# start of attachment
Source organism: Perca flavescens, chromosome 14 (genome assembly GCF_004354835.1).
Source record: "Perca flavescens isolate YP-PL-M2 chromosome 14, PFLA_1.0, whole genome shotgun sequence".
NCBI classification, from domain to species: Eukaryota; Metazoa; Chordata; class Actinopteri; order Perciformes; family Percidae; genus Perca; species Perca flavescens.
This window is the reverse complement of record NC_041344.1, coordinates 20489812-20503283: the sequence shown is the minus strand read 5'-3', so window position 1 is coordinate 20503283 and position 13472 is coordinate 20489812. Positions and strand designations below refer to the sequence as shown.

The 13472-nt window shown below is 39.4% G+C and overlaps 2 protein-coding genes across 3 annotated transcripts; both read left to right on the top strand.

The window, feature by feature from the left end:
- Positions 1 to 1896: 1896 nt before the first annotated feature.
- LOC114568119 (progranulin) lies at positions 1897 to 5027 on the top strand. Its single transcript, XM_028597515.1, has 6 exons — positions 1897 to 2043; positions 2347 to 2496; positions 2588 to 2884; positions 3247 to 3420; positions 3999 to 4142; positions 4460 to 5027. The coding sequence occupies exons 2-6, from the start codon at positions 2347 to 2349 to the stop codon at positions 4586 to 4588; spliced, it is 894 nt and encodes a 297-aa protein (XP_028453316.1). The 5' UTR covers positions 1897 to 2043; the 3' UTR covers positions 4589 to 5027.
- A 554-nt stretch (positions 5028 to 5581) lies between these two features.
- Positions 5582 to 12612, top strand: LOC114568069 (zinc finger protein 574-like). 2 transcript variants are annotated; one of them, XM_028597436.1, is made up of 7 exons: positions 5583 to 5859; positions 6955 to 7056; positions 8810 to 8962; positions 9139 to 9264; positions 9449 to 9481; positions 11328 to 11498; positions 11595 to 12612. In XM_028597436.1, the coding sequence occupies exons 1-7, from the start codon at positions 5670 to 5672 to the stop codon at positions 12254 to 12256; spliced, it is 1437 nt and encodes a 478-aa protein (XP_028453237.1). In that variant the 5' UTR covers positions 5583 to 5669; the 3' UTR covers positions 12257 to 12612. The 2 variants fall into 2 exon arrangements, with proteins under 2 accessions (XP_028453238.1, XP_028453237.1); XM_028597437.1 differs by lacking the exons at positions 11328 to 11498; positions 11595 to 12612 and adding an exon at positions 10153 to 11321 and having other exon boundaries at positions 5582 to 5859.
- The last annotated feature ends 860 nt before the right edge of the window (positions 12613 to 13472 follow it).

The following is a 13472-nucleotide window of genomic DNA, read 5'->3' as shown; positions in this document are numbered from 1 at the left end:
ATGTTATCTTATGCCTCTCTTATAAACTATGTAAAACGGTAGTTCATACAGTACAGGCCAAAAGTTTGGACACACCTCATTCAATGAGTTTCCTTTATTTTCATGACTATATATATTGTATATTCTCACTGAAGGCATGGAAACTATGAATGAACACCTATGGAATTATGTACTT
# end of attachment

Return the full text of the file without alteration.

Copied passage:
Source organism: Perca flavescens, chromosome 14 (genome assembly GCF_004354835.1).
Source record: "Perca flavescens isolate YP-PL-M2 chromosome 14, PFLA_1.0, whole genome shotgun sequence".
NCBI classification, from domain to species: Eukaryota; Metazoa; Chordata; class Actinopteri; order Perciformes; family Percidae; genus Perca; species Perca flavescens.
This window is the reverse complement of record NC_041344.1, coordinates 20489812-20503283: the sequence shown is the minus strand read 5'-3', so window position 1 is coordinate 20503283 and position 13472 is coordinate 20489812. Positions and strand designations below refer to the sequence as shown.

The 13472-nt window shown below is 39.4% G+C and overlaps 2 protein-coding genes across 3 annotated transcripts; both read left to right on the top strand.

The window, feature by feature from the left end:
- Positions 1 to 1896: 1896 nt before the first annotated feature.
- LOC114568119 (progranulin) lies at positions 1897 to 5027 on the top strand. Its single transcript, XM_028597515.1, has 6 exons — positions 1897 to 2043; positions 2347 to 2496; positions 2588 to 2884; positions 3247 to 3420; positions 3999 to 4142; positions 4460 to 5027. The coding sequence occupies exons 2-6, from the start codon at positions 2347 to 2349 to the stop codon at positions 4586 to 4588; spliced, it is 894 nt and encodes a 297-aa protein (XP_028453316.1). The 5' UTR covers positions 1897 to 2043; the 3' UTR covers positions 4589 to 5027.
- A 554-nt stretch (positions 5028 to 5581) lies between these two features.
- Positions 5582 to 12612, top strand: LOC114568069 (zinc finger protein 574-like). 2 transcript variants are annotated; one of them, XM_028597436.1, is made up of 7 exons: positions 5583 to 5859; positions 6955 to 7056; positions 8810 to 8962; positions 9139 to 9264; positions 9449 to 9481; positions 11328 to 11498; positions 11595 to 12612. In XM_028597436.1, the coding sequence occupies exons 1-7, from the start codon at positions 5670 to 5672 to the stop codon at positions 12254 to 12256; spliced, it is 1437 nt and encodes a 478-aa protein (XP_028453237.1). In that variant the 5' UTR covers positions 5583 to 5669; the 3' UTR covers positions 12257 to 12612. The 2 variants fall into 2 exon arrangements, with proteins under 2 accessions (XP_028453238.1, XP_028453237.1); XM_028597437.1 differs by lacking the exons at positions 11328 to 11498; positions 11595 to 12612 and adding an exon at positions 10153 to 11321 and having other exon boundaries at positions 5582 to 5859.
- The last annotated feature ends 860 nt before the right edge of the window (positions 12613 to 13472 follow it).

The following is a 13472-nucleotide window of genomic DNA, read 5'->3' as shown; positions in this document are numbered from 1 at the left end:
ATGTTATCTTATGCCTCTCTTATAAACTATGTAAAACGGTAGTTCATACAGTACAGGCCAAAAGTTTGGACACACCTCATTCAATGAGTTTCCTTTATTTTCATGACTATATATATTGTATATTCTCACTGAAGGCATGGAAACTATGAATGAACACCTATGGAATTATGTACTT